Now I know how NBA star Spencer Haywood, Iman’s second husband, felt. She walked out on me, too. But at least he got to sleep with her.
I had met She of the Elongated Neck once before for lunch on an eerily warm winter’s day in 2009 close to her downtown loft when I was interviewing her for Parade magazine to talk about the launch of her Global Chic line of clothing on the Home Shopping Network. That day she could not have been lovelier, and we had a wide-ranging conversation. I adored her but in retrospect her own warmth now strikes me as eerie as well. We talked about her family—her father was a diplomat and she spent a portion of her childhood in Saudi Arabia where he was posted—and their subsequent escape from Somalia during the country’s civil war with only the clothes on their backs. Anything was open for discussion. Her Muslim heritage. Her marriages. (She has been married to David Bowie now for 18 years.) She softened when she talked about her children. Grew serious when discussing her charities. She was more than chatty, confessing her insecurities and her love/hate relationship with the fashion world.
Her newest gig is the host of Bravo’s second attempt at a fashion reality show after Project Runway moved to the Lifetime Network. Bravo has tweaked the show to make it slightly different than Runway, but trying to reinvent a fashion reality show after it had successfully created the template was proving difficult. So if you watched the show’s premiere the other night you know they’ve cast the contestants this season with the requisite archetypes: the haughty bitch played by a gay guy, an innocent or two from the Midwest or the South, a straight guy who could pass for gay, an L.A. hipster, and a few young women who take it all—fashion, their talent, life itself—too seriously. It is titled—ta-da!— The Fashion Show: Ultimate Collection.
Iman has taken over for Kelly Rowland, the first season’s host. Isaac Mizrahi, a hold-over from the first season, has somehow been convinced to tone it down a bit. He will never be a prissy goy, thank God, but he’s still Tim Gunnish enough. Laura Brown from Harper’s Bazaar is also back as the blonde version of Marie Claire’s Nina Garcia. This season someone up there at Bravo must have thought: Fuck it, let’s just go out again and hire a supermodel of a certain age with a foreign accent who’s married to an exotic rock star to host the damn thing and call it a day.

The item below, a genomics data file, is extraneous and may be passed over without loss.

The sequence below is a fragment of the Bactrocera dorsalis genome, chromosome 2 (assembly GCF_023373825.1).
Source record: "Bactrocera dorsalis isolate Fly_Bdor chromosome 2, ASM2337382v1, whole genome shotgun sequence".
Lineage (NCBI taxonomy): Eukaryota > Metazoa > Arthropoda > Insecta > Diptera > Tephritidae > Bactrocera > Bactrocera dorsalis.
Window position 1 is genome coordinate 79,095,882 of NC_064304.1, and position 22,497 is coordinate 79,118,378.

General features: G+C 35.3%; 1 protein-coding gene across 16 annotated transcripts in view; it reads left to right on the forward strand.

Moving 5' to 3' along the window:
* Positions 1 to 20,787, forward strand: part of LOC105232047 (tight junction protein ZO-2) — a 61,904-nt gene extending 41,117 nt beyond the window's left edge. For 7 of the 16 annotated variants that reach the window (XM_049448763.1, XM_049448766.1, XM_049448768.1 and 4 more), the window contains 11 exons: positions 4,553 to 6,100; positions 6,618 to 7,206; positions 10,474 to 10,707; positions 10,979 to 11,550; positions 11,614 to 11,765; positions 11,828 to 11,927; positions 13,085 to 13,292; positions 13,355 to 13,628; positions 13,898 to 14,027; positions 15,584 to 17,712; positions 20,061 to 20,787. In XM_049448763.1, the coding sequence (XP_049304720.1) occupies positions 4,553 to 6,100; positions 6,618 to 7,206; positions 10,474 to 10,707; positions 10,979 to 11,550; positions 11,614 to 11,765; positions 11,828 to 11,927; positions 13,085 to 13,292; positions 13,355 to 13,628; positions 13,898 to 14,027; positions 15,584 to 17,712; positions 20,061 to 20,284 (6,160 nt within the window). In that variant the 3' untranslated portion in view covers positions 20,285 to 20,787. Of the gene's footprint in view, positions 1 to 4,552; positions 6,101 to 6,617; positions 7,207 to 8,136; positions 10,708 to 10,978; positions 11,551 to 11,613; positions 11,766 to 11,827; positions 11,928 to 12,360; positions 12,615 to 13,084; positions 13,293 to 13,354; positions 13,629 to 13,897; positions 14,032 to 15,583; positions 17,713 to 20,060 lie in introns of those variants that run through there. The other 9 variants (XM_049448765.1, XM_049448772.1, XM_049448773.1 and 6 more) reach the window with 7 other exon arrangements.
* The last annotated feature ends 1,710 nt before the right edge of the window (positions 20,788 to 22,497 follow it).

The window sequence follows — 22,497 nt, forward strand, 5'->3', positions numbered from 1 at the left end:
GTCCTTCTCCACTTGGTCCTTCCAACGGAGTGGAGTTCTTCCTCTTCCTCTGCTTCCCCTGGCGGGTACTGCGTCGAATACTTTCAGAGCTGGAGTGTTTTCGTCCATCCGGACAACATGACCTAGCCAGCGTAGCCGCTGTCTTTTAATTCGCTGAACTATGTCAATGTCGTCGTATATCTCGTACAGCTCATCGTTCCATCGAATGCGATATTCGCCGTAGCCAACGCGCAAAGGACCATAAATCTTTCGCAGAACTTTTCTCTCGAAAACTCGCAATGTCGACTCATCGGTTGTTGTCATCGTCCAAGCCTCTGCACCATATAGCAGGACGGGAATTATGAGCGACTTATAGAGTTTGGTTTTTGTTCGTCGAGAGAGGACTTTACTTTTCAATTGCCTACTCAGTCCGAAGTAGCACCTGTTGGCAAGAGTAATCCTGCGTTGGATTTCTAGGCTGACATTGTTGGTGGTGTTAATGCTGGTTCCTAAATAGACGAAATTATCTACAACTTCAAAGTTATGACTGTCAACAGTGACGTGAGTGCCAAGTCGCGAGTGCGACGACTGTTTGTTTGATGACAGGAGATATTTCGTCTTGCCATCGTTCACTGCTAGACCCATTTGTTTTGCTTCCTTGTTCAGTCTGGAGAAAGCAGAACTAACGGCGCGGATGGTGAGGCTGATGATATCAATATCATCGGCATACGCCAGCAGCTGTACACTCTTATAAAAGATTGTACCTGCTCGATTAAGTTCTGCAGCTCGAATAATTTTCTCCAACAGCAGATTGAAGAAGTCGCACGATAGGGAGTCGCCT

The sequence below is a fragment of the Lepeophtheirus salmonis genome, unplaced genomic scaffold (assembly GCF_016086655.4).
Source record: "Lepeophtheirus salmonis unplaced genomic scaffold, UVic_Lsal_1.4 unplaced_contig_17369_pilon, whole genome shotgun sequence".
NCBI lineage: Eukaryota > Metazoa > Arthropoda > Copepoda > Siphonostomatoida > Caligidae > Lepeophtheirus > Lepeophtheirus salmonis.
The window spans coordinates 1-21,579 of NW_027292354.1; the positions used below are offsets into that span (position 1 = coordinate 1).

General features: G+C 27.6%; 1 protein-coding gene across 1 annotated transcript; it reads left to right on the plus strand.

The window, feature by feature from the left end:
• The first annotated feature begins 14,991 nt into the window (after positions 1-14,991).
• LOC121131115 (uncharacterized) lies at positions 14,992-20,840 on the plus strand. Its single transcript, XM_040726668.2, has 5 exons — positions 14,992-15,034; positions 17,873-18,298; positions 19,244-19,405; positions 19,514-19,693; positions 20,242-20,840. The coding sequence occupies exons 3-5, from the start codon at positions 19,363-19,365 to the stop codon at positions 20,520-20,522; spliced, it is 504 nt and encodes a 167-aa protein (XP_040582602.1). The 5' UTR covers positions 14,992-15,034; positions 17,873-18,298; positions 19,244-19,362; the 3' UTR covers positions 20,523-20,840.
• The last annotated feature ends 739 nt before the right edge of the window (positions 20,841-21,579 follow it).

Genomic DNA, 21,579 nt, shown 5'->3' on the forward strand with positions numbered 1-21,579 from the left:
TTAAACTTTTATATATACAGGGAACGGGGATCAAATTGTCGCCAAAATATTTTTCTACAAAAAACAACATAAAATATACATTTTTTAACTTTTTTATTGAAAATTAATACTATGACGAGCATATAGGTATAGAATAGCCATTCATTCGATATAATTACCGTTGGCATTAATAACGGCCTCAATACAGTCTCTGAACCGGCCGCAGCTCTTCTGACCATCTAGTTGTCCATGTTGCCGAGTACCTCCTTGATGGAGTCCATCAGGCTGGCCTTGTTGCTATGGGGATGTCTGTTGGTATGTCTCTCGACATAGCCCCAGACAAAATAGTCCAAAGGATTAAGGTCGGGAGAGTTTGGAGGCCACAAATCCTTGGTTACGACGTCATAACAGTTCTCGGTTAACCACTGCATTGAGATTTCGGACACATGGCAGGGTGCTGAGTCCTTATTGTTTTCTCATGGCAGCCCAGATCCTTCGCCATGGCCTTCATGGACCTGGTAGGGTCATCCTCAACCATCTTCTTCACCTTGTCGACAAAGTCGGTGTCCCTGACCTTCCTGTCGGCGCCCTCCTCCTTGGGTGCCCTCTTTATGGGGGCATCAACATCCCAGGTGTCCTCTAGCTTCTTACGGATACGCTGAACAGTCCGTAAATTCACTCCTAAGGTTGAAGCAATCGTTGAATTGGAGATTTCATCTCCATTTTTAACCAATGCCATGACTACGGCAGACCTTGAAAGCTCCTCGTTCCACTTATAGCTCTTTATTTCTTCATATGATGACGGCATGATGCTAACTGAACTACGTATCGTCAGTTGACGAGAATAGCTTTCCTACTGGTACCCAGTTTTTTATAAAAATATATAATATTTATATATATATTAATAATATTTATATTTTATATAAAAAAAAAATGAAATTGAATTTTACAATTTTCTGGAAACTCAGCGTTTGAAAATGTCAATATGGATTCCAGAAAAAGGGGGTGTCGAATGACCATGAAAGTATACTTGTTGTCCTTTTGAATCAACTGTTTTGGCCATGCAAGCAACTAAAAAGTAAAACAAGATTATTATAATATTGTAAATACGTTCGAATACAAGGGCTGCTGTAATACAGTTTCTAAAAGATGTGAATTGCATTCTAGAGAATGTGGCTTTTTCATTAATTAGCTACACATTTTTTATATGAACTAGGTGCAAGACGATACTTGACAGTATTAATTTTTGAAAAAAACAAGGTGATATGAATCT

Hence, it came to pass, that Iman is now having to wake up every day for the rest of her life and realize she is a replacement for Kelly Rowland. Hell, I’d be in a pissy mood, too. On Monday she was scheduled for a full day of press to promote the series, drudgery under the best of circumstances. She had just appeared on Today and it had not gone according to plan. Matt and Meredith had pawned her off on Natalie Morales and the segment had run short. I waited for her in a suite at The Regency Hotel on Park Avenue as she decided maybe a change of clothes would lift her spirits. At first, it seemed to work. She swept into the room wearing a pencil skirt and little cashmere cardigan, the mink on its collar a shade lighter than the Veronica Lake-like wig that very much wanted to be noticed there on her head. Though all wrong for her at first glance, the wig worked wonders under the television lights already set up for hours of interviews that lay ahead of her. The wig’s awful artifice, catching those lights in its slightly shiny strands, framed and bathed her face in a glow that highlighted her genuine beauty. “Hello, dahling!” she intoned and kissed the ever glowless air around yet another journalist’s cheeks.
I asked about her family and, because our time was limited and I wanted to talk mostly about her show, I asked, “Would you mind if I used a couple of the quotes I have left over from the Parade interview...”
At that, there was what could only be described as a diva detonation. She stormed off in a royal huff and terminated the interview. I was literally shaken. In 25 years no one has ever walked out on me, and I can ask some pretty impertinent questions. What had set her off? She had not even let me finish my sentence in which I had planned to say, “...but if you don’t want me to I won’t.”